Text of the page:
It is imperative for estate planners to engage valuation analysts that perform the proper procedures and follow best practices when performing valuations for gift and estate planning purposes. It is necessary to have a well-supported valuation because these reports are scrutinized by the IRS and may end up going to court. The recent decision by the U.S. Tax Court in Estate of Michael J. Jackson v. Commissioner provides several lessons and reminders for valuation analysts, and those that engage valuation analysts, to keep in mind when performing valuations for gift and estate planning purposes.
In this case, the parties raised the matter to appeals for two issues: 1) whether the trial court erred in awarding Wife alimony in futuro of $7,500 per month, and 2) whether Wife is entitled to attorney’s fees.
All fair market determinations involve assumptions regarding how buyers and sellers would behave in a transaction involving the subject asset. In a recent Tax Court case, the IRS appraiser applied a novel valuation rationale predicated on transactions that would occur involving assets other than the subject interests being valued. In its ruling, the Court concluded that this approach transgressed the boundaries of what may be assumed in a valuation.
Tarver v. Tarver- Appeal from the Circuit Court for Shelby County January 16, 2019
Tax-Affecting Is Not the Only Interesting Issue in This 2019 Tax Court Case
After several years of litigation involving a number of hearings and trials on various issues, a trial to conclude the collective fair value of a group of related companies known as the AriZona Entities occurred. This article presents an in-depth discussion of the case and the valuation issues present.
In this article, we discuss the case of Richmond v. Commissioner in which the valuation of the Estate of Helen Richmond was questioned.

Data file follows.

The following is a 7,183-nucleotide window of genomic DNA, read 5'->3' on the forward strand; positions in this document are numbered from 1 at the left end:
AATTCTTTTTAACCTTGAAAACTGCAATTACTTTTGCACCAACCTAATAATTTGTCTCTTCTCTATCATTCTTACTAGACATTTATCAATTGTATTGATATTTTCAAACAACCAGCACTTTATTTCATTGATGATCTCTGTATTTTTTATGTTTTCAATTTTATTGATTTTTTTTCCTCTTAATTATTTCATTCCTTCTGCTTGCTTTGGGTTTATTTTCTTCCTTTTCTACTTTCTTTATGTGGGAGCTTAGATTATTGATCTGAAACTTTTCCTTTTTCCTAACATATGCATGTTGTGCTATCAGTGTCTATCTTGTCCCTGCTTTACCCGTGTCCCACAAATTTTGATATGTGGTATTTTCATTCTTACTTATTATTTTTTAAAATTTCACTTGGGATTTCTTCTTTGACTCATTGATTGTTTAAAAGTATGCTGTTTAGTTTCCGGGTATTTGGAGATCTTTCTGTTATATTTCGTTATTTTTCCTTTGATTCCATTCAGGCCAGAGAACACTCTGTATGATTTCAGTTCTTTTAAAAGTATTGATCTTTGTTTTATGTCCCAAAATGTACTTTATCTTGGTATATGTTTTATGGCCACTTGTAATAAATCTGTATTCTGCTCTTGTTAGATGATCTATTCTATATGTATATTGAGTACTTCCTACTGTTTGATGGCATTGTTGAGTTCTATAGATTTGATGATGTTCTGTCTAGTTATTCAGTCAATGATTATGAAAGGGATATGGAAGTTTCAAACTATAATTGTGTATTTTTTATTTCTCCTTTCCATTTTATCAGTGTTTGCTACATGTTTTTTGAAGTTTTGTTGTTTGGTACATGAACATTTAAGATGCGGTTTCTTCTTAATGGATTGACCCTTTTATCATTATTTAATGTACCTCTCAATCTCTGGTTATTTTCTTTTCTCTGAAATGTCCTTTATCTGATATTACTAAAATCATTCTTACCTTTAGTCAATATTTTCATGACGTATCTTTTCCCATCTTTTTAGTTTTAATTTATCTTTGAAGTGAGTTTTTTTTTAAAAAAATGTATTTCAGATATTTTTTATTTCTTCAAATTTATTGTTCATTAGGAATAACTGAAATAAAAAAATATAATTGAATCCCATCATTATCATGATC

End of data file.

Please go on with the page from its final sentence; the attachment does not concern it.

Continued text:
In April 1999, the Tax Court issued a decision authored by Judge David Laro in Alice Friedlander Kaufman v. Commissioner.
The Tax Court Memorandum demonstrated that the Court thoroughly studied and it appears well understood the QMDM. While the Court did not accept the expert’s 65.77% discount, the Court criticized the assumptions used, not the QMDM.
Based on our review of the case and Dr. Kursh’s report, it appears that Dr. Kursh used information that was factually based and within the range of reasonable comparisons with market data in his application of the QMDM. It is unfortunate, but the Court was apparently not convinced of the reasonableness of Dr. Kursh’s assumptions and their consistency with “hard data” that was in his report and otherwise readily available.
The Welch case reinforces a point we have made many times, that business appraisers need to be exceedingly careful in citing Tax Court decisions as support for positions taken in tax-related valuations.
A 1997 case illustrates the complexities that can evolve in the valuation of debt securities and the weight the Tax Court applies to an appraiser’s effort to obtain and verify information on a particular interest to be valued.
This case is a present interest victory for the taxpayer.
The Wandry case is a boon not only for business owners but also wealthy families with family limited partnerships or entities holding publicly traded stocks.
Mercer Capital’s review of Estate of Giustina v. Commissioner
This important decision contains lessons for business appraisers and users of business appraisal services.
The case of Astleford v. Commissioner is noteworthy for a number of reasons.
The Estate of Charlotte Dean Temple in United States District Court (No. 9:03 CV 165(TH) was adjudicated on March 10, 2006.
Estate of Noble v. Commissioner was filed on January 6, 2005. This articles notes two important issues that are raised by Noble.
The Family Limited Partnership (“FLP”) has been a common estate planning technique for the nation’s wealthy. For years it allowed families to avoid some tax liability when transferring assets to heirs by first placing those assets in a FLP.
The Tax Court’s decision in Albert J. and Christine M. Hackl v. Commissioner has provoked a lively discussion about how to achieve discounts to net asset value and still qualify for the annual exclusion.
On January 18, 2000, the U.S. District Court for the Western District of Texas issued an opinion in the first limited partnership case to be tried in federal court.